Last reviewed 8 July 2020
The Prime Minister recently said that the way out of the coronavirus crisis was to “Build, build, build”. Now Chancellor Rishi Sunak has made it clear that the Treasury sees the way ahead has being defined by keeping as many people as possible in work.
Tackling unemployment, particularly among young people, is at the heart of the plan set out in his Summer Update to Parliament. (The Budget and Spending Review will follow in the Autumn.)
Job retention bonus
If an employer brings someone back from furlough and keeps them in employment (earning at least £520 a month) until January, they will receive a £1000 bonus. However, people must be brought back to “proper work”.
Aimed at helping young people (16–24-year-olds), this will pay their wages for six months if employers take them on in new jobs. There will be no cap on numbers and the Chancellor urged every employer, big or small, to hire as many kickstarters as possible.
”These will be decent jobs,” he said, “with a minimum of 25 hours per week paid at least the National Minimum Wage (NMW)”. Employers will be able to top up that payment if they wish.
The scheme will open for applications in August and run until December 2021.
The Government will pay employers £1000 to take on trainees and will provide £100 million to create places on Level 2 and 3 courses. Companies will be given £2000 each to encourage them to hire apprentices and there will be a new bonus of £1500 for employers taking on an apprentice aged over 25.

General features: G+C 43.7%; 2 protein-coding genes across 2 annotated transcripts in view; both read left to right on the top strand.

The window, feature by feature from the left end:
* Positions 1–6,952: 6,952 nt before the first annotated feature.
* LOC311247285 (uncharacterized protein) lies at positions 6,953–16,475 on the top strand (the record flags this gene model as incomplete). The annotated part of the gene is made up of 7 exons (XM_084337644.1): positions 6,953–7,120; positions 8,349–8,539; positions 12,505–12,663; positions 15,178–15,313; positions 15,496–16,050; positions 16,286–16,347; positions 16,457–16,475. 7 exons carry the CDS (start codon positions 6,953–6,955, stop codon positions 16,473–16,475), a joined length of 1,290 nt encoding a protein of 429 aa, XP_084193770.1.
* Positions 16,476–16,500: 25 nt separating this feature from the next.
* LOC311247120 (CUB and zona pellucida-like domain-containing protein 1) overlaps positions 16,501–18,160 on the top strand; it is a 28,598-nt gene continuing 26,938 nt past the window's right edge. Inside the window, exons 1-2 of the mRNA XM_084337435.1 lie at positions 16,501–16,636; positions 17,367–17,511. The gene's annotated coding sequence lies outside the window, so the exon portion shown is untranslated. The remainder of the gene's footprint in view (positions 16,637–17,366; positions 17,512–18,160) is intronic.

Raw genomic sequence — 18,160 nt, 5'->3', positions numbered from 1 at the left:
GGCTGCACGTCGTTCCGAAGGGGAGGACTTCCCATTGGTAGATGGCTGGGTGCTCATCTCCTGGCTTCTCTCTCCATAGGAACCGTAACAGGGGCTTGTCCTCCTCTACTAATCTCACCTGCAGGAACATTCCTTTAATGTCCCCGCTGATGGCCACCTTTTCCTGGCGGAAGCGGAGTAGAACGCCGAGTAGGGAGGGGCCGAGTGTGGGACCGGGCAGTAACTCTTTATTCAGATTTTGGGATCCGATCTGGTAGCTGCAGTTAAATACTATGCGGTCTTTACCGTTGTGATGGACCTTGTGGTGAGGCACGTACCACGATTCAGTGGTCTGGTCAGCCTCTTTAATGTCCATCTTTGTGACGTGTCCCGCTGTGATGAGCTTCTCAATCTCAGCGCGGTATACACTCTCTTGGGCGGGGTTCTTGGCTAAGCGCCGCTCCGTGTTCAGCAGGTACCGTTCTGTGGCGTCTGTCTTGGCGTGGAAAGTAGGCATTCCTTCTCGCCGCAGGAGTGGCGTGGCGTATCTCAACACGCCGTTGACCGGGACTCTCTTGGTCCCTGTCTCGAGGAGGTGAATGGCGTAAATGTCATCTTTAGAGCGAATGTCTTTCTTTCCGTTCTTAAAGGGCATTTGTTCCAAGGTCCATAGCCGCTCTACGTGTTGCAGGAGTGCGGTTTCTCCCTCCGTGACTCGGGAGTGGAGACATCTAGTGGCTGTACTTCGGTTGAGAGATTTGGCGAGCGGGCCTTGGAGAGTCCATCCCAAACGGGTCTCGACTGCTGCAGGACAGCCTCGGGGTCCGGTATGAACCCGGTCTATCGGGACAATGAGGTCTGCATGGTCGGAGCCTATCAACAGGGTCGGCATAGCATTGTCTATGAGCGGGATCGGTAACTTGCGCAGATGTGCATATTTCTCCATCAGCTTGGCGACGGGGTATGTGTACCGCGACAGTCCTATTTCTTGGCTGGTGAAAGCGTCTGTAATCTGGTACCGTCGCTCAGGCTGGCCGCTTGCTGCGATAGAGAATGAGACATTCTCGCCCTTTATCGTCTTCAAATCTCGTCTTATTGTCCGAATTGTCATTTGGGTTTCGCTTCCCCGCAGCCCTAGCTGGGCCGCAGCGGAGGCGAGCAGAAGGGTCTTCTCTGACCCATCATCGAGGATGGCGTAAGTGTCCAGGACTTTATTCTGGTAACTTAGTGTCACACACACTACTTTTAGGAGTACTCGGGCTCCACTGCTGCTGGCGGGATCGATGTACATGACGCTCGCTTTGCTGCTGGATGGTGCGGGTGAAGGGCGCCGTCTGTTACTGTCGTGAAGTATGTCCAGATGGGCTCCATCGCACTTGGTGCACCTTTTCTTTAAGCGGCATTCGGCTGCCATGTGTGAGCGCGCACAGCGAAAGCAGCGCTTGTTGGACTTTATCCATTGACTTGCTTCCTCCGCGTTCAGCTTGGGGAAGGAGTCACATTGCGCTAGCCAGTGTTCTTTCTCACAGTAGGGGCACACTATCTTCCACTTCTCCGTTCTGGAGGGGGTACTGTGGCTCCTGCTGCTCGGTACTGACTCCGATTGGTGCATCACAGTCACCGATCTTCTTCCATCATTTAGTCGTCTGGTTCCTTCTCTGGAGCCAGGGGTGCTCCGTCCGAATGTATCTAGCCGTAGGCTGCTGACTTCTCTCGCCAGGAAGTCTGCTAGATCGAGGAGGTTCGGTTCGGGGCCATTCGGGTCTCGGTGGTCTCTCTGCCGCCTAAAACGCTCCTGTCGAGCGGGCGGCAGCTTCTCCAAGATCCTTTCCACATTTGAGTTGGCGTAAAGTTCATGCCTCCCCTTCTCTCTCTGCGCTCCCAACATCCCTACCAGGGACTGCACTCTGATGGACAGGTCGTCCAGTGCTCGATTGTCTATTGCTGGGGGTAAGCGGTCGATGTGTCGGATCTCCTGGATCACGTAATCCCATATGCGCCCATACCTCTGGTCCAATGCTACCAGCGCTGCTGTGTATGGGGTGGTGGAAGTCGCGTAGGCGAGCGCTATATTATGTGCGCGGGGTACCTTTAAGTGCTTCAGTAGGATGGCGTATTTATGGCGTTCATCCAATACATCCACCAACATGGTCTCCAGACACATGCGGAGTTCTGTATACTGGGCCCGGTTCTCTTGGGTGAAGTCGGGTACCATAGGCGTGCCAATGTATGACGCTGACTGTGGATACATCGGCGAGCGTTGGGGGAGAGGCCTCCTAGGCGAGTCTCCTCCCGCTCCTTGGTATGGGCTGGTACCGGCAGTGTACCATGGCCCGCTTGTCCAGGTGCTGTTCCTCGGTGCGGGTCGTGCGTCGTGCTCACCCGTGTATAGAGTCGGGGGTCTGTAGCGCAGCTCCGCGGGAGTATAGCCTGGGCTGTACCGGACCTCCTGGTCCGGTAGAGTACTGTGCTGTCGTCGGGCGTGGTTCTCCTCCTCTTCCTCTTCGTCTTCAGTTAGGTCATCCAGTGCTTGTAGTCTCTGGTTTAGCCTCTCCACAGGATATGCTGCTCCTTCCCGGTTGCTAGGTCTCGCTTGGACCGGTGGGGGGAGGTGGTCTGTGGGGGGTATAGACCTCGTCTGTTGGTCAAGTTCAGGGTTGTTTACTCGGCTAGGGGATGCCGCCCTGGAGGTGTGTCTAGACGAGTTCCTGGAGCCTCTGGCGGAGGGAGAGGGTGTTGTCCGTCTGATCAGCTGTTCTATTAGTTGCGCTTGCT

The Chancellor said that £250,000 will be invested in careers advisors while the number of work coaches in job centres will be doubled.
Vouchers will be available for homeowners and landlords to improve homes by making them more energy efficient. These will cover at least two-thirds of the cost of work, up to £5000 per household. Worth £2 billion, this scheme will, the Chancellor said, create thousands of “green jobs”.
He will also make available £1 billion to improve the energy efficiency of public sector buildings.
There will be a temporary holiday on stamp duty on the first £500,000 of all property sales in England and Northern Ireland, to run until 31 March 2021. This means nine out of 10 people will pay no stamp duty, the Chancellor predicted.
Keeping people in work in hard-hit sectors
Hospitality and tourism have been hardest hit by the pandemic so the Chancellor has announced two new measures aimed at protecting jobs in these sectors.
First, VAT will be cut on food, accommodation and attractions from 20% to 5% from 15 July 2020 to 12 January 2021.
Second, during August, everyone will get an “Eat out to help out” voucher allowing a 50% discount when they have a meal in a participating pub or restaurant (up to £10 per head for adults and children and applying Monday to Wednesday). Venues will be able to redeem the vouchers quickly, with money in their accounts after five working days, Mr Sunak said.
Those in favour?
The British Chambers of Commerce (BCC) welcomed the decision to prioritise work experience and job opportunities for those entering the world of work and agreed that the Kickstart Scheme will help firms create and support thousands of opportunities for young people.
Dame Carolyn Fairbairn, CBI Director-General, said that the Chancellor’s jobs plan will be a much-needed “down payment in young people’s futures” and she called on business and Government to work to deliver the Kickstart Scheme simply and at speed.
Independent think tank, the Resolution Foundation, also praised the Kickstart Scheme, given that young people have been hit hardest by Britain’s growing jobs crisis. “It is very welcome that the Government has opted for a bold and ambitious scheme, with £2 billion potentially meaning jobs for around 350,000 young people,” it said.